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Variety of Strategies Needed To Foster Learning, N.A.S. Says

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While students may learn better when learning is "situated" in real-life contexts, they also need to spend time learning abstract principles and basic concepts.

That conclusion comes from a report released last month by a National Academy of Sciences panel. The group of 14 prominent psychologists had hearings, made site visits, and sifted through hundreds of studies on learning, memory, emotions, and social processes in an effort to distill what is known about new techniques that claim to enhance learning.

Their 396-page report, called "Learning, Remembering, and Believing," is the third in an investigation that has lasted nearly nine years.

The study was initiated in 1985 at the request of the Army Research Institute, which had hoped to incorporate the panel's findings into military training programs.

But panel members said their conclusions--some drawn from research focusing primarily on schoolchildren--also apply to a variety of learning situations.

Techniques Evaluated

The panel also concluded that:

  • Students frequently have the illusion that they know more than they do;
  • Cooperative-learning techniques, when properly scripted and structured, can enhance learning;
  • Interactive computer games and simulations can enhance students' motivation to learn, but there is little evidence that they actually increase learning;
  • Learners' self-confidence can be increased by emphasizing that the skill being taught can be easily learned, giving students opportunities to see people of different backgrounds mastering that skill, and urging students to attribute their improvements to hard work rather than to innate ability; and,
  • Despite claims to the contrary, hypnosis and transcendental meditation do not improve learning.

Real-Life Learning

The panel's findings on the role of "situated" learning come from a growing body of studies suggesting that students will better master a skill if they are taught it in the context in which they might be expected to use the skill. Some proponents of this approach argue that all learning should take place in such contexts.

The panel members agreed that situated learning helps students "transfer" more of what they have learned to real situations, but they argued that some abstract concepts need to be taught directly.

"There are many domains in which fundamental skills are critical to acquire before more specific training can be taught, such as learning to catch a ball before playing any sport with a ball," the psychologists wrote.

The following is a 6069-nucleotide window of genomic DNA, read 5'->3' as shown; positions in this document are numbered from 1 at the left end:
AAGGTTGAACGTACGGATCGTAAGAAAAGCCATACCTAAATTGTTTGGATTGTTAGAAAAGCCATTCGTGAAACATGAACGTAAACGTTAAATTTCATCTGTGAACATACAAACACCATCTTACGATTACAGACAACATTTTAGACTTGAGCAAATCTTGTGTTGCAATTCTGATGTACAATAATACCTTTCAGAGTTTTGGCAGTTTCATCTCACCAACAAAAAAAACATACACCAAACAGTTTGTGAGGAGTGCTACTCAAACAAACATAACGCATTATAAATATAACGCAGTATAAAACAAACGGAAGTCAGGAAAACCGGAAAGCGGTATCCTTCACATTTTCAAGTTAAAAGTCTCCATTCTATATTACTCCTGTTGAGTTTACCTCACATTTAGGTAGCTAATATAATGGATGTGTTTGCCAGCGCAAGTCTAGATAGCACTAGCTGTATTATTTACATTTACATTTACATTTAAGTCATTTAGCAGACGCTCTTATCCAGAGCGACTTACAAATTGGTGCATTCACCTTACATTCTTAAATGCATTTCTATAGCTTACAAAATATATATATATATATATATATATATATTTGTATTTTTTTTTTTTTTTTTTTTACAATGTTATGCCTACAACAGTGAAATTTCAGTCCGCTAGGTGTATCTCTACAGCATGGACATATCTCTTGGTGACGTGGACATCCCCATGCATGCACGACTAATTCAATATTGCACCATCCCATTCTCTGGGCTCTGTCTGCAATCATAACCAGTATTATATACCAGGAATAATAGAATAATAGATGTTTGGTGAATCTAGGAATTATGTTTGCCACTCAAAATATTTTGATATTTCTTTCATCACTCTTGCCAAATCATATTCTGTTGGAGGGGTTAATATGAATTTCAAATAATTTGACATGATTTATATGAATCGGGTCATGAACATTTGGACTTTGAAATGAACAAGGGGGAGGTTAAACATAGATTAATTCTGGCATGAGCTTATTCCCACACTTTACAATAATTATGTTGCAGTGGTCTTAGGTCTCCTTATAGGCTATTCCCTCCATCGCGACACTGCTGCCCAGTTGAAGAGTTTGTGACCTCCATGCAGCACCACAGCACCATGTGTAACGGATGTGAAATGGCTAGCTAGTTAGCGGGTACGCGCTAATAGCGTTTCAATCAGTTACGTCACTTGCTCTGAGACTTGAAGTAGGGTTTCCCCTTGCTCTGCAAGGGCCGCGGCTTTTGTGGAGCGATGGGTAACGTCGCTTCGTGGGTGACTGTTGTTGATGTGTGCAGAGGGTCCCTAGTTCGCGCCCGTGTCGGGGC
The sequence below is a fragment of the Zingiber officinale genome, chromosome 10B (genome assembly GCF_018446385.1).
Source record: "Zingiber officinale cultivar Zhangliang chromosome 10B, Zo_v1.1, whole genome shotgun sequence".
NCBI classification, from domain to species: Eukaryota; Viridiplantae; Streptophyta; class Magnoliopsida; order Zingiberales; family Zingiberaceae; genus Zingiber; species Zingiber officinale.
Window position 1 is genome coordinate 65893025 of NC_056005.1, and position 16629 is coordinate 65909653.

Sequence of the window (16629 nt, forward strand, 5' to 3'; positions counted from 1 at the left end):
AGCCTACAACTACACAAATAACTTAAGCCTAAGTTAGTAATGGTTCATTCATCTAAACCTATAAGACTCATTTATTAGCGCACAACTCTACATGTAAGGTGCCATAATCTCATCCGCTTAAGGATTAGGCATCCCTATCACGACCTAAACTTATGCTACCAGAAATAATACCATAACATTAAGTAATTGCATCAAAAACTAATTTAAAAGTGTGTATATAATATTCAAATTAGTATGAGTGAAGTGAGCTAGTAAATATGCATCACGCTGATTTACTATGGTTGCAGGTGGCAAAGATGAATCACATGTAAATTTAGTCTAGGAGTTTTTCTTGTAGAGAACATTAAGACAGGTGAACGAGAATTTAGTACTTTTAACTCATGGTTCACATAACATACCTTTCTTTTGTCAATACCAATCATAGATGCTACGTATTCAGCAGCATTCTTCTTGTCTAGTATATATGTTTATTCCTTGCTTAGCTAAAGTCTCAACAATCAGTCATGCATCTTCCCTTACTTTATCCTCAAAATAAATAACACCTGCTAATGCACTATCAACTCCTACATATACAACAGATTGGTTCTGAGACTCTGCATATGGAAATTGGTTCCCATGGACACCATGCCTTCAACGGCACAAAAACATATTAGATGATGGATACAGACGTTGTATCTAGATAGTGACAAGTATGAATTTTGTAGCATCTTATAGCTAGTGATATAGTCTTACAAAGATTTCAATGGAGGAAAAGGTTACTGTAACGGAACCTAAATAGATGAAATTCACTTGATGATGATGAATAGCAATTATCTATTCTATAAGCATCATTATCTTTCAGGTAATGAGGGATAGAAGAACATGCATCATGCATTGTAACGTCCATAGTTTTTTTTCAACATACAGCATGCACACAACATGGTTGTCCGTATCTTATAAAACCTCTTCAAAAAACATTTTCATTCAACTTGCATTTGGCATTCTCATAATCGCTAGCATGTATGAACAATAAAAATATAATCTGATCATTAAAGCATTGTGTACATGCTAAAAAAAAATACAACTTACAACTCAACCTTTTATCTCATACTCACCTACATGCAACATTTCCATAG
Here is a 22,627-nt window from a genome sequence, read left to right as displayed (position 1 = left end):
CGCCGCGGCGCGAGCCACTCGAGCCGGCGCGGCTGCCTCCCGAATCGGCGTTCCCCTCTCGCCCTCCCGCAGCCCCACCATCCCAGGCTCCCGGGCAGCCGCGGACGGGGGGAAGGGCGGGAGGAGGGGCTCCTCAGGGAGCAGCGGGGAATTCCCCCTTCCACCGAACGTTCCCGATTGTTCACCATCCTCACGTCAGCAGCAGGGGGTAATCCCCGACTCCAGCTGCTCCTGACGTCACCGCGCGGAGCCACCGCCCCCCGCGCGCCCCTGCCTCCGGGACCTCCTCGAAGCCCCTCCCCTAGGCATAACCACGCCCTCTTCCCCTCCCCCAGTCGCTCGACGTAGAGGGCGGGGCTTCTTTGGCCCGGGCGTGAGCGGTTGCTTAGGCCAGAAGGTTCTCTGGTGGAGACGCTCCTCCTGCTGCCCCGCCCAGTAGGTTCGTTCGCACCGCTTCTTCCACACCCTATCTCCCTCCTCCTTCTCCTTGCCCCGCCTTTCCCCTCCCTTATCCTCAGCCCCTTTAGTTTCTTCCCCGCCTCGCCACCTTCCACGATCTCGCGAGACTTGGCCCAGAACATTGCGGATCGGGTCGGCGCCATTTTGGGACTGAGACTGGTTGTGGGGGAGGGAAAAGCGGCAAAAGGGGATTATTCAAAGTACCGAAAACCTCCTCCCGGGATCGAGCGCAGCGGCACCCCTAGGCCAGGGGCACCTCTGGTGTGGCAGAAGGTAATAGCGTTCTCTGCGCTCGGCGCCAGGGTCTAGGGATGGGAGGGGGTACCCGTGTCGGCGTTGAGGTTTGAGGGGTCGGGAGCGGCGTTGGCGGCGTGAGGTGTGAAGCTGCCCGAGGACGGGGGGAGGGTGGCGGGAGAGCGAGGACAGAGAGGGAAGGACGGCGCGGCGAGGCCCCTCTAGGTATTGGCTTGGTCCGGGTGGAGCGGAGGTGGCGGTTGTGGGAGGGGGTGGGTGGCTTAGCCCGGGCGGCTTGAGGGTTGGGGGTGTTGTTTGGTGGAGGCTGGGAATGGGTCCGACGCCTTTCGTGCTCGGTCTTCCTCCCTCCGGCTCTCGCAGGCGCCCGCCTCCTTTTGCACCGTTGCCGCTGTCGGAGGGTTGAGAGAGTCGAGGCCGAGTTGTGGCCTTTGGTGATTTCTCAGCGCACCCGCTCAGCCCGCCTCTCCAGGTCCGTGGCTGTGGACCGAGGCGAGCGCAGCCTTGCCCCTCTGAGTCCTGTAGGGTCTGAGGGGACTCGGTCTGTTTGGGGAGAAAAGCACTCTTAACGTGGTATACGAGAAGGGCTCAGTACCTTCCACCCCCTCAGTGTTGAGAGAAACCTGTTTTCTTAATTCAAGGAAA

Moreover, added Robert A. Bjork, the panel's chairman, fixing the training conditions too rigidly "runs the risk of creating inflexible knowledge and skills." For example, students may only be able to recall the skill they have learned when placed in the same situations.

On the matter of students' illusions about their own competencies, the panel said students frequently have delusions of their own competence because they confuse being familiar with a skill with understanding it deeply and being able to use it in a variety of situations.

"They can confuse the ability to follow a procedure when executed by someone else with their own competence to perform that procedure," Mr. Bjork said.

To combat that tendency, the psychologists said educators and trainers should provide challenges for their students that give them chances to realistically assess their own competencies.

The panel's endorsement of structured cooperative-learning techniques was based mostly on studies involving schoolchildren. But the group concluded that, over all, such techniques can be more effective than individual learning.

But, the psychologists said, more research is needed to find out why cooperative learning seems to work, under what conditions it works best, and whether adults using the technique can make the same kinds of learning gains.

The group was more skeptical about team-building approaches to training, which are often used with adults in corporate and military settings.

Such approaches can boost morale and team cohesion, the panelists said, but they do not necessarily improve performance.

The panel is working on a fourth report in its investigations.

Single copies of the panel's current report can be obtained for $39.95 each, plus $4 for shipping and handling, by writing: National Academy Press, 2101 Constitution Ave., N.W., Lockbox 285, Washington, D.C. 20055.

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